Thursday, November 02, 2006

A worthy read

A dear blogging friend and I have been exchanging e-mails of late commiserating about the challenge that our adult children are having at finding employment, college entrance, or any attempt at a second chance. It seems in our ligative society, employers are not willing to take a risk at giving an employee a second chance to become a wholly functioning human being. When we stop being willing to balance the potential of liability with the gift of compassion, we must ask ourselves: has society stopped offering the opportunity to enhance the lives of those who are courageously trying to make their way through life in spite of challenge, addiction, or youthful mistakes? I know this is a complicated issue; I, of course, bring the perspective of a parent to the topic, not an employer. Still, I am also someone who was, long ago, given a second chance and have spent my life walking in that redemption.

While having coffee and reading my local paper this morning, I read with astonishment this very articulate article. Written by Ann Bauer of St. Louis Park, Minnesota and published in The Washington Post, Willing and able, but treated as unemployable, is a compelling article that stirred my moral indignation! Please click on it and read each and every word. While her son's disability may not be my son's disability, the ramifications are the same. As blessed as our culture remains, do we not have a moral obligation to provide employment opportunities for all who are willing and able?

I have erased (several times) most of what I could say on this subject--it is a very personal topic in my home and heart. My only real agenda today is to spread the word about Ms. Bauer's great article. If you have a child who struggles to live independently, you will appreciate reading this first-hand perspective. If you do not have a child who struggles, you will gain an understanding for those who do. If you know of someone who struggles with this issue, please spread the word. While this article is specific to Autism, there are millions of others who suffer from countless other barriers to successful employment and/or achievement. It is worth the few moments you will spend; for the cost of awareness is never higher than the price these young lives are already paying.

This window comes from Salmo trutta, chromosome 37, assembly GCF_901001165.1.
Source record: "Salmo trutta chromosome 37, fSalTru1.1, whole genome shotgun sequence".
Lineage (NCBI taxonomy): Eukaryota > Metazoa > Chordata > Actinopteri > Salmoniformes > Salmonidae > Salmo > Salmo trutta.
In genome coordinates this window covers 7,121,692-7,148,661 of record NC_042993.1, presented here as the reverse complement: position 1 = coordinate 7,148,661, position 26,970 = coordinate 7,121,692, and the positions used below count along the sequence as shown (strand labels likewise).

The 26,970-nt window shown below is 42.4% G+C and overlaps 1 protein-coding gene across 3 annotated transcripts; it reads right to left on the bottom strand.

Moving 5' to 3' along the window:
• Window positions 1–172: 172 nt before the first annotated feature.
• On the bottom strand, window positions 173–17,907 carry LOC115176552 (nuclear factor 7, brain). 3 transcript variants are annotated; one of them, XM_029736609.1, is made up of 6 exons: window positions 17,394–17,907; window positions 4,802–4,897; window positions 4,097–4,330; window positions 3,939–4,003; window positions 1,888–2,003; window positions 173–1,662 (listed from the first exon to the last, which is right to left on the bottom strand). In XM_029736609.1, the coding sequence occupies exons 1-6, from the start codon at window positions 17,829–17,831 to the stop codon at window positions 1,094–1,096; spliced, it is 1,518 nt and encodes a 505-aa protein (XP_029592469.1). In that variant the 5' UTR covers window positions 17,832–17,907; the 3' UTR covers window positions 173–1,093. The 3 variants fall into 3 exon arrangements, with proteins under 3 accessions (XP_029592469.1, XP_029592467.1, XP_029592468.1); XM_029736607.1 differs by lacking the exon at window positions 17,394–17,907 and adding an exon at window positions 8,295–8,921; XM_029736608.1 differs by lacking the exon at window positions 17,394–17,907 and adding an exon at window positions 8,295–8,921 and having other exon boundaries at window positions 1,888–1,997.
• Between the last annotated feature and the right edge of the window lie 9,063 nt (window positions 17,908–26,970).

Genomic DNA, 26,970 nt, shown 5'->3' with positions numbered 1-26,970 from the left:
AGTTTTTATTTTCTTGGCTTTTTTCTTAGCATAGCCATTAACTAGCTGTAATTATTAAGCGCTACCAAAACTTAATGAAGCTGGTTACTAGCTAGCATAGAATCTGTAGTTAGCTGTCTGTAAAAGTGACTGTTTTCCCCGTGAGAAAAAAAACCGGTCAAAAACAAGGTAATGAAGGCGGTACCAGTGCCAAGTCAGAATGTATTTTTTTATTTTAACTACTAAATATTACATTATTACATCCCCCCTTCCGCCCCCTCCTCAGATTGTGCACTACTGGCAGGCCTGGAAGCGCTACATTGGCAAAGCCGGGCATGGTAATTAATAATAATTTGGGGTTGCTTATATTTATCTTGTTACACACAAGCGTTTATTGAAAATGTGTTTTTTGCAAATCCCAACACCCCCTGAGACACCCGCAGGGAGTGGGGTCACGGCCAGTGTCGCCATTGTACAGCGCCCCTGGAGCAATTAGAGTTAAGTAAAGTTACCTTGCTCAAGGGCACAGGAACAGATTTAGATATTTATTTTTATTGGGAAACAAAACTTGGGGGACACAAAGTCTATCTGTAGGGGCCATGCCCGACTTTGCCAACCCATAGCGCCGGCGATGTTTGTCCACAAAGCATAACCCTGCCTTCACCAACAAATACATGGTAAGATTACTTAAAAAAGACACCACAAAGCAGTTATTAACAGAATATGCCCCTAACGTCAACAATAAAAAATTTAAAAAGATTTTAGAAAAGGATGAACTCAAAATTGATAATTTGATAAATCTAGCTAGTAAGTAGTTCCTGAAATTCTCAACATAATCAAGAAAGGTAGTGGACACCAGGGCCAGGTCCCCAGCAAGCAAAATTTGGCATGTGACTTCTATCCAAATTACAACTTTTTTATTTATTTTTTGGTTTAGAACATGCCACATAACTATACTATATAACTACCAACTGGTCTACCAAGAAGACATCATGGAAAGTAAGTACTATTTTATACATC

13 comments:

Anonymous said...
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kailani said...

My kids are still very young so I think I'd like them to hang around for a while more. *wink*

I will go check out that article for future reference, though.

Here via Wendy's.

drama mama said...

I am going to forward your site to my mom. She has had issues with my 34 year old brother for many years. He is now serving his 3rd sentence in prison.

He grew up in the same great home that I did, but has exercised his free will in choosing the lifestyle he now leads. None of us can understand it, but I guess that's what happens when kids grow up. Free Agency.

Prayers and Hugs for you!

Here from Wendy!

Yellow Mama said...

Thanks for the challenge and the reminder!

Dawn said...

What a sad story! I really feel for them - and for Curt - and for Kev. Even though their stories are totally different, the end result is somewhat the same.

Kathleen Marie said...

I have a daughter who is struggling so I do ask for prayers for my sweet prodigal who is also a new mommy, a single mom at that. She also seems to have trouble finding direction, keeping a job... It is nice to find those who understand and pray!